The grading system Cairo and Bishop used to describe the severity of TLS (Table 2) was based on the degree of serum creatinine elevation, the presence of and type of cardiac arrhythmia, and finally, the presence of and severity of seizures.
The identification of patients at risk for TLS and determination of the degree of risk are the cornerstones of management of TLS. The importance of prevention cannot be overstated, given that spontaneous cases of TLS with subsequent acute renal failure have been reported in patients with lymphoma and leukemia. Identifying any risk factors a patient may have is a logical first step. Correction of renal failure and/or electrolyte abnormalities prior to the initiation of chemotherapy or radiation therapy may prevent the onset of TLS, or at the very least, may decrease its subsequent intensity.
Aggressive intravenous hydration at a rate of 2 to 3 L/day, maintaining a urine output of 100 to 200 mL/ hour, is of paramount importance to decreasing the likelihood of uric acid and/or calcium phosphate deposition in renal tissue or tubules. Some authorities even advocate this step as a primary preventive measure, since it may be the key mechanism for protecting against acute urate nephropathy. Diuretics can be used to maintain urine output if necessary, but only after correcting any volume depletion. However, diuretics are rarely needed in patients with normal renal and cardiac function. Once a patient is adequately hydrated, input should equal output; exact and frequent measurements of input and output are essential.
Allopurinol administered prior to the onset of anti-tumor therapy has reduced, although it has not eliminated, the incidence of acute renal failure secondary to urate nephropathy in this syndrome. Allopurinol is usually given orally at a dose of 100 mg/m2 every 8 hours (maximum dose, 800 mg/day) at least 1 to 2 days prior to the start of therapy and continued for up to 3 to 7 days until there is normalization of the serum uric acid level; this dose should be reduced by 50% in a patient with renal failure. If oral intake is not possible, an intravenous formulation of allopurinol has been approved for prophylaxis. In a study by Smalley et al, among the adult patients who received allopurinol for prophylaxis, prevention of hyperuricemia was seen in 93%. However, even with allopurinol prophylaxis prior to the start of chemotherapy, elevations in uric acid levels can still be seen.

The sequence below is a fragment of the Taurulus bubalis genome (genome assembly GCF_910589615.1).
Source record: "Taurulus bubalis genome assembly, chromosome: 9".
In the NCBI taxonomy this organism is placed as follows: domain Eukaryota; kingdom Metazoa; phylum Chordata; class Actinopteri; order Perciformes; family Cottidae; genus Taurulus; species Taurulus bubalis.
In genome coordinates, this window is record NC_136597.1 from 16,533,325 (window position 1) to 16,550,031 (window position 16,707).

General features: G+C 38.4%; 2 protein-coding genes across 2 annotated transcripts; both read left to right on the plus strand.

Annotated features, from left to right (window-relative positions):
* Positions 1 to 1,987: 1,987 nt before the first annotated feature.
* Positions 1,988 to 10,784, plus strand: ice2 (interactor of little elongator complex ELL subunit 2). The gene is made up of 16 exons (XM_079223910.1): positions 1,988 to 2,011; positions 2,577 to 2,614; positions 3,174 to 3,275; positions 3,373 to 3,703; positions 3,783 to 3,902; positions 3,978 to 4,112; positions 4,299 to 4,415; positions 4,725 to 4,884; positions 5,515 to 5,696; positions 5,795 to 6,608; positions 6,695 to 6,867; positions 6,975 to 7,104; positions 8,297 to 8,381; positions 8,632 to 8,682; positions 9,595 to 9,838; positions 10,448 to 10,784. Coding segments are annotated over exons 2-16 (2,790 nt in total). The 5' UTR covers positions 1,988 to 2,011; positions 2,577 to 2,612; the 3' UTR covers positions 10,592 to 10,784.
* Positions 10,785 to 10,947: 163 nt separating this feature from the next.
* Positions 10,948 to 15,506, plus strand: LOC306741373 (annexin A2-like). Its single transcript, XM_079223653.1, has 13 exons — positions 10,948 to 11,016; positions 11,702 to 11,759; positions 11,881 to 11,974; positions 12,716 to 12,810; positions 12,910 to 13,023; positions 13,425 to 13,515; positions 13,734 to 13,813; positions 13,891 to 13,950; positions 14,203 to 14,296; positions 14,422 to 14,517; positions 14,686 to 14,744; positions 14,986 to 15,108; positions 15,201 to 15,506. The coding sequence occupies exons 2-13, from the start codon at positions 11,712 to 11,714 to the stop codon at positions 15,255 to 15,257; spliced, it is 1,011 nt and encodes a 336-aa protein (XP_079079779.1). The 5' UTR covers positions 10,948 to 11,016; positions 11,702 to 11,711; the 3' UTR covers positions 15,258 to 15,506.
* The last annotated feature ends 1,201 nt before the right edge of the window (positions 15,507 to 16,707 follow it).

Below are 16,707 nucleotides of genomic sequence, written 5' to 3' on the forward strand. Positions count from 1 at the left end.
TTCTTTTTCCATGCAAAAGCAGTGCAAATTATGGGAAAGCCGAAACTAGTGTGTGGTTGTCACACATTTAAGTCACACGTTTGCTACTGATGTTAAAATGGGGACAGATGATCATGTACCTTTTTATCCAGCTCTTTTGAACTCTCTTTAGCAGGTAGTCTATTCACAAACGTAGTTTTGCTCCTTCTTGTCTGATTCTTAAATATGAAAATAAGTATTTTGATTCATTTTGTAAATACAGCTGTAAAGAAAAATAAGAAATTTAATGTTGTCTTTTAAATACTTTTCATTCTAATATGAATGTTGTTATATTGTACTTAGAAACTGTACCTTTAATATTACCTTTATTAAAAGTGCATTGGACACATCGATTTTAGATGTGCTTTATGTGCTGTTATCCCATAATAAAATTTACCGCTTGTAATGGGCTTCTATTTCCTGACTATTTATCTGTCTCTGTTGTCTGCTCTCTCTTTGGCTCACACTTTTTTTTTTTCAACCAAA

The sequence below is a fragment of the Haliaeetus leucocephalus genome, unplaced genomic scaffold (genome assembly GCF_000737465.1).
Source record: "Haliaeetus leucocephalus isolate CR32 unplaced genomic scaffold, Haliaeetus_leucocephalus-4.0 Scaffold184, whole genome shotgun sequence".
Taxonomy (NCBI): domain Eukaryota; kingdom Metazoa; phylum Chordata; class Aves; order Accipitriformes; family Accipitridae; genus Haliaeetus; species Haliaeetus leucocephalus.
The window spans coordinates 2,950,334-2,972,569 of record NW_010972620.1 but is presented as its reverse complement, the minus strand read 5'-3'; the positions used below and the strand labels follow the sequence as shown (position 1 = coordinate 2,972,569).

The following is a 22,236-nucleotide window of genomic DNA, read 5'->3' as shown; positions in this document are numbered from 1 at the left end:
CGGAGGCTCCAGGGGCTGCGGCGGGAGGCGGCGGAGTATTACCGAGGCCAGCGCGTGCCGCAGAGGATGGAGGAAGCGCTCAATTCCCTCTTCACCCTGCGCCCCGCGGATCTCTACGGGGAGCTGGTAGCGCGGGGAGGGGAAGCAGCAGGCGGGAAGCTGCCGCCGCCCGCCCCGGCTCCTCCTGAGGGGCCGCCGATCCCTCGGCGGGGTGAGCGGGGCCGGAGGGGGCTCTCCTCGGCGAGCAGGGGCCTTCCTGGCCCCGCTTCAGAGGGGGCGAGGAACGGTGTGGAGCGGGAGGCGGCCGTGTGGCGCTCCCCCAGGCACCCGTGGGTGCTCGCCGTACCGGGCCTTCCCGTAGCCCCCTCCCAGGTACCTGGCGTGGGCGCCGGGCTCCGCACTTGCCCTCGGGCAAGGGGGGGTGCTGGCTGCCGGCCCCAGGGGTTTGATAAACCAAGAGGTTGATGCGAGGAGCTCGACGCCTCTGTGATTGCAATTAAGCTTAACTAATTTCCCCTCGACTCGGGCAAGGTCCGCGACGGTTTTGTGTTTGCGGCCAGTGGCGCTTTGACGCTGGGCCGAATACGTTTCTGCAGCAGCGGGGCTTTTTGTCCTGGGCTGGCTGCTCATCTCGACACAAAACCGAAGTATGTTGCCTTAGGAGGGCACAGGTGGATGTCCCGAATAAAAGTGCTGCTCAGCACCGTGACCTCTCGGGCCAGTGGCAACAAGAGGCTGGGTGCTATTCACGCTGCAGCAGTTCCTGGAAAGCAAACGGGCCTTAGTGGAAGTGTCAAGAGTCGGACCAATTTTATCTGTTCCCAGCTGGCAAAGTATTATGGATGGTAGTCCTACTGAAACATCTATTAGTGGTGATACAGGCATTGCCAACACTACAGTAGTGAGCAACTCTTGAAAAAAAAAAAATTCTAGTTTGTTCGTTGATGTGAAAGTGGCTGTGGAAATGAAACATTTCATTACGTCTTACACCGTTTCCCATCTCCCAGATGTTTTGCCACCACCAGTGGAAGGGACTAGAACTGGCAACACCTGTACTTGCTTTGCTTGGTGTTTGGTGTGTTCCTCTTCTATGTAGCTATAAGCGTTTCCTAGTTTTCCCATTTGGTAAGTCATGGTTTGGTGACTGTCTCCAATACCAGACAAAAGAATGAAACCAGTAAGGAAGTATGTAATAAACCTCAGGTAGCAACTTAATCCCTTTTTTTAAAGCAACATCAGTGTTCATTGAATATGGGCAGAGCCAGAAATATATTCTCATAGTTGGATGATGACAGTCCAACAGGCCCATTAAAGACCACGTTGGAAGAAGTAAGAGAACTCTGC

Certain formulations of urate oxidase, or uricase, have also been shown to be effective in the prevention of TLS. Uricase degrades uric acid by oxidizing it to the more soluble compound called allantoin. Uricase enzyme is found in most mammals, but not in humans. The parenteral administration of non-recombinant uricase in humans has been shown to cause allergic reactions and even anaphylaxis. To minimize these immunologic risks, the cloning of the gene encoding urate oxidase in Aspergillus flavus was used to develop recombinant urate oxidase, or rasburicase (Elitek).The role of rasburicase in prophylaxis has been demonstrated in several studies, in which good efficacy has been demonstrated even in patients with normal pre-treatment uric acid levels.[29-32] In two studies, the uric acid level was decreased to a normal range within four hours of the patients' receiving rasbiuricase.[30,33]
The rapid reduction in serum uric acid caused by rasburicase stands in contrast to the effect of allopurinol (which merely decreases uric acid formation). Rasburicase promotes the degradation of uric acid. Based on this fact, patients with pre-existing uric acid levels of ≥ 7.5 mg/dL should be considered for its use.
Rasburicase is an appropriate agent for the prevention of TLS. Overall, studies confirm that it is a relatively safe drug with minimal incidence of side effects. However, one aspect of this agent that precludes its use in many institutions, is its high cost.
Alkalinization promotes the conversion of uric acid to a more soluble urate salt, which in turn decreases the potential for urate crystal precipitation. This is achieved only if the urine pH is maintained ≥ 7. Agents such as sodium bicarbonate (50 to 100 mEq per liter of IV fluid) with intravenous fluids or acetazolamide (200 to 500 IV daily) to stimulate an alkaline diuresis have been used for this purpose. However, some studies suggest that hydration with intravenous fluids alone may be just as effective at minimizing uric acid precipitation. One potential downfall of urinary alkalinization is that it may actually promote calcium phosphate deposition in renal tubules in patients with hyperphosphatemia.[22,31] For this reason, alkalinization should be stopped if the urine pH exceeds 7.5 or if serum uric acid levels have normalized. And a TLS expert panel recommends alkalinization of the urine only in patients with metabolic acidosis.